The leading museum in the world for modern and contemporary art, The Museum Of Modern Art (MoMA) should be tops on your list to visit. MoMA recently had a major makeover, expanding its public space by 25 percent, which means it now displays more of its 200,000+ plus works. Modern design is an integral part of the museum, so the latest renovation was designed by the cutting-edge architectural firm Diller Scofidio + Renfro, which has designed other art museums including The Broad in Los Angeles, Institute of Contemporary Art in Boston, and The Shed at the Hudson Yards, also in New York City.
MoMA has a broad expanse of artistic mediums including painting, drawing, architecture, design, photography, illustrated books, prints, films, and electronic art. Seminal works include Starry Night by Van Gogh, Water Lilies by Monet, Les Demoiselles d’Avignon by Picasso, Gold Marilyn Monroe by Andy Warhol, self-portraits by Frida Kahlo, and One: Number 31, 1950 by Jackson Pollock.
The museum has three food venues, all with different price points. For a snack or casual meal, Cafe 2 offers Italian specialties served at community tables, The Terrace Cafe offers a full menu and has an outdoor terrace, and The Modern is a gourmet restaurant that has won numerous food awards.
Make sure to visit the sculpture garden with works by Matisse and Picasso.
8. The Frick
The Frick is one of the most beloved museums in New York and a favorite with locals. Housed in the former home of industrialist and art collector Henry Clay Frick on Upper 5th Avenue, it is one of the last and finest examples of the mansions from the Gilded Age of New York in the early 20th century. Frick collected highly regarded fine art, including works of Bellini, Rembrandt, Vermeer, Gainsborough, Goya, and Whistler, and the museum continues to acquire new works.
The Frick Art Reference Library founded by Frick’s daughter Helen in 1920 is still one of the most significant research institutions for art history and collecting.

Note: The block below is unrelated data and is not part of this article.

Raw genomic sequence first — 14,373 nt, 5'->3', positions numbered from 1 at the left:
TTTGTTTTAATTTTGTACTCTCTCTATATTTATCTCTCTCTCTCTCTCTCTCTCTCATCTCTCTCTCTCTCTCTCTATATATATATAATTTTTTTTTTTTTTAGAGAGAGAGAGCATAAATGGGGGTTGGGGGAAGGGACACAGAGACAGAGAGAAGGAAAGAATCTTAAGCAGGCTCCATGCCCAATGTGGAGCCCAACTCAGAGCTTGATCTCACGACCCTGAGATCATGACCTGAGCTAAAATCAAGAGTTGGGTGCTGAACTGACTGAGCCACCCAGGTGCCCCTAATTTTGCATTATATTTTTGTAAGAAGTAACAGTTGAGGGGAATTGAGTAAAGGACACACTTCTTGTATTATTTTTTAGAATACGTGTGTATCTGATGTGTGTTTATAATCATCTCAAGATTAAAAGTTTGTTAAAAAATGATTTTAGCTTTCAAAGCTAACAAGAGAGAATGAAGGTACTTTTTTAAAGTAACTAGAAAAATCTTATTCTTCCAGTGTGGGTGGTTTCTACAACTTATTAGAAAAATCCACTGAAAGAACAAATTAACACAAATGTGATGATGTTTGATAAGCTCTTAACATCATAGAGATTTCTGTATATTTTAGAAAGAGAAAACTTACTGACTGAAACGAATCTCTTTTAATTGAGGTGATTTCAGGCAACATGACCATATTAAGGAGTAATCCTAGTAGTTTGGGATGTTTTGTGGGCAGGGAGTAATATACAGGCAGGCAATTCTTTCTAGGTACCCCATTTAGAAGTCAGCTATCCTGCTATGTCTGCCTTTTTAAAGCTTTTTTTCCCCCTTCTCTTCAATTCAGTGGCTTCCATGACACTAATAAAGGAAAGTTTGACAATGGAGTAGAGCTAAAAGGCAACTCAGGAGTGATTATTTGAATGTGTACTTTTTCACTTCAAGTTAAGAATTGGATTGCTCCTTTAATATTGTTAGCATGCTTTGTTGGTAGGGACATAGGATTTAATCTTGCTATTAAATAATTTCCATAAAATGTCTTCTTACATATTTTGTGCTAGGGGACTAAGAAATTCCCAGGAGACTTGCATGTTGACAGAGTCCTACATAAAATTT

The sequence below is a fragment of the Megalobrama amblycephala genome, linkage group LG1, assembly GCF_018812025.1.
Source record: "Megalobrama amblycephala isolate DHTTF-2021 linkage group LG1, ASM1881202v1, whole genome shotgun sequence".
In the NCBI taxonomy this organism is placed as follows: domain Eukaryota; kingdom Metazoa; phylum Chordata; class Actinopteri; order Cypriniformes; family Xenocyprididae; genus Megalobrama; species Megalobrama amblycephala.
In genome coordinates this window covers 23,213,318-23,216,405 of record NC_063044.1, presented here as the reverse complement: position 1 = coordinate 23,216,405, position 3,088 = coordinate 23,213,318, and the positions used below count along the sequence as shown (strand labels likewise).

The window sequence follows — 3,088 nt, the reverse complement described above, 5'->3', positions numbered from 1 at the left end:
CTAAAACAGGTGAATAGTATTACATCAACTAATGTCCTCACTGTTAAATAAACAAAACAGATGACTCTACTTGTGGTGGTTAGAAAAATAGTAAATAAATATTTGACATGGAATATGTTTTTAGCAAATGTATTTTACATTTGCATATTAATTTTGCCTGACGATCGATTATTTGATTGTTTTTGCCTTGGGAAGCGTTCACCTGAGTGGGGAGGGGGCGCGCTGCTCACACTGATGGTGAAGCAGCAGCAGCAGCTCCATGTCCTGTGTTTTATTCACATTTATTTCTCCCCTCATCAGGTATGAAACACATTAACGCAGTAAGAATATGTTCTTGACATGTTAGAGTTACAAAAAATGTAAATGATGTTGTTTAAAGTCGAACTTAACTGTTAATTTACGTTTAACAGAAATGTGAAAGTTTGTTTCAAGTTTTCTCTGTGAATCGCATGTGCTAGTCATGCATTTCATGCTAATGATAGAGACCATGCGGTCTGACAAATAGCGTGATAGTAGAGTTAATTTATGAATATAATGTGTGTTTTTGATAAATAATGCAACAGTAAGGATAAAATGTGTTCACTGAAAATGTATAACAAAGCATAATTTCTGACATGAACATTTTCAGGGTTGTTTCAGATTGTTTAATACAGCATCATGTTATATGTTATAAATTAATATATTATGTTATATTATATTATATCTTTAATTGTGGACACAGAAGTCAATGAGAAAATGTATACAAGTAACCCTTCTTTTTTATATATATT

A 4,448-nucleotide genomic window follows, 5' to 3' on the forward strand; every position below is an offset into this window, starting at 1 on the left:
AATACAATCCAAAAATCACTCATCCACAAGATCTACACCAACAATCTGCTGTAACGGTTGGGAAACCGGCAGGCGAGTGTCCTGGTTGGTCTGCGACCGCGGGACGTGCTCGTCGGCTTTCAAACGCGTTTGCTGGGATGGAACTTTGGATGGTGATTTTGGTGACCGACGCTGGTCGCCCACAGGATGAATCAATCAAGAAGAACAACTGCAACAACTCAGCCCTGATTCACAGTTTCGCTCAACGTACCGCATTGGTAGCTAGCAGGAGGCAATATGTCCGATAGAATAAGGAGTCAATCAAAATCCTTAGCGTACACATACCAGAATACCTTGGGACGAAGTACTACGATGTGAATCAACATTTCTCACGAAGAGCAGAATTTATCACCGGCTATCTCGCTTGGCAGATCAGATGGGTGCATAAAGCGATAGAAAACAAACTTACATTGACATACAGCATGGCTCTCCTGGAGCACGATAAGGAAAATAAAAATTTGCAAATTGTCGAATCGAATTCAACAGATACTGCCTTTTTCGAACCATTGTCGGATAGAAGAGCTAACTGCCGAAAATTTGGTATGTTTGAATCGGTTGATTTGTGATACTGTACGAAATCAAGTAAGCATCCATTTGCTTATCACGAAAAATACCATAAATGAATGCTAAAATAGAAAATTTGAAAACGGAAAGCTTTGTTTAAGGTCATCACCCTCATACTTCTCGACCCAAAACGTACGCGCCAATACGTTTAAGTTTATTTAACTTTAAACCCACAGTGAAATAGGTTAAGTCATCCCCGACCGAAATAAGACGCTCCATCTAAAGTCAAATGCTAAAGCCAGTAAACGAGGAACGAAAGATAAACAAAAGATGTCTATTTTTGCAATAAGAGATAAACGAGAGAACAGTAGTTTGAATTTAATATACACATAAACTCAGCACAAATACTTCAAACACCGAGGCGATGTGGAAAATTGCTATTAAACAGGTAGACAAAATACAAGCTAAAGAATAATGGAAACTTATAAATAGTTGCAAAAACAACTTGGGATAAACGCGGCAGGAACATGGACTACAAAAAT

Pro Tip: The Frick is currently closed for a major renovation and will reopen in early 2021.
9. The Whitney Museum Of American Art
The Whitney Museum of American Art is specifically devoted to mostly living American artists of the 20th century. Cindy Sherman, Jasper Johns, Glenn Ligon, Jay DeFeo, and Paul Thek are artists whose careers were launched by The Whitney, where they were given their first museum exhibitions.
The Whitney recently moved from Madison Avenue on the Upper East Side to the West Village, near the High Line walkway. The striking new building, christened in 2015, was designed by Italian architect Renzo Piano, who also designed the Pompidou Centre in Paris.
Other artists shown at The Whitney include Bruce Nauman, Georgia O’Keeffe, Frank Stella, Mark Rothko, Robert Rauschenberg, Louise Nevelson, and Keith Haring.
Admission to New York Museums can be expensive, with $25 as the going rate at the Metropolitan and MoMA. Check their websites to see if they offer senior rates, and/or reduced rates on certain days or times of the month. To avoid daytime crowds, most museums have late-night schedules.
The “Museum Mile” is a stretch of museums located on Upper 5th Avenue from 110th Street to 82nd Street and includes El Museo del Barrio, Museum of the City of New York, The Jewish Museum, Cooper Hewitt Smithsonian Design Museum, the Solomon R. Guggenheim Museum, The Frick Collection, The Metropolitan, and the Goethe House German Cultural Center.